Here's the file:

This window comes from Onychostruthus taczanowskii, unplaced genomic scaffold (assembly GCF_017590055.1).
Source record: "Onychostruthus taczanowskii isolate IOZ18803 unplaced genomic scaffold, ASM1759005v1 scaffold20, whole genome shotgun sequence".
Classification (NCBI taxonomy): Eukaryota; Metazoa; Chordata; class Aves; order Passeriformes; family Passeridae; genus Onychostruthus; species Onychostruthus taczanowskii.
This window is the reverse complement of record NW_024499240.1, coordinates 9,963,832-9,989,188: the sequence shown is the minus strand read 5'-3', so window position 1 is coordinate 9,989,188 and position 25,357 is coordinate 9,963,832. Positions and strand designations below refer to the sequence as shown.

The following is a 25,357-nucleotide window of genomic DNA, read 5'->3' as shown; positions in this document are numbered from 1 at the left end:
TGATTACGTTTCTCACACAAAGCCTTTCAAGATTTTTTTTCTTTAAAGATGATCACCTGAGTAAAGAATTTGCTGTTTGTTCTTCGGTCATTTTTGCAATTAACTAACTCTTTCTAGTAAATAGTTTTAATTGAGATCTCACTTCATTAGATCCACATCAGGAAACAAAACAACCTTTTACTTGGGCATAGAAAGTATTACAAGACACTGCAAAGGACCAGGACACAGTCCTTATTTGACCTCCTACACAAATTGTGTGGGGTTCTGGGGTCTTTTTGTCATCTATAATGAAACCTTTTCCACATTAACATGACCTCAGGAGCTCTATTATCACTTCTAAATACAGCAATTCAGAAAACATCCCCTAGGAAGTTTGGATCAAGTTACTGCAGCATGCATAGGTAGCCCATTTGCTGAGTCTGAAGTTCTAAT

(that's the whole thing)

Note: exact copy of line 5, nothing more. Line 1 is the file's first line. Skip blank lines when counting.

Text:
The following is a 25,357-nucleotide window of genomic DNA, read 5'->3' as shown; positions in this document are numbered from 1 at the left end: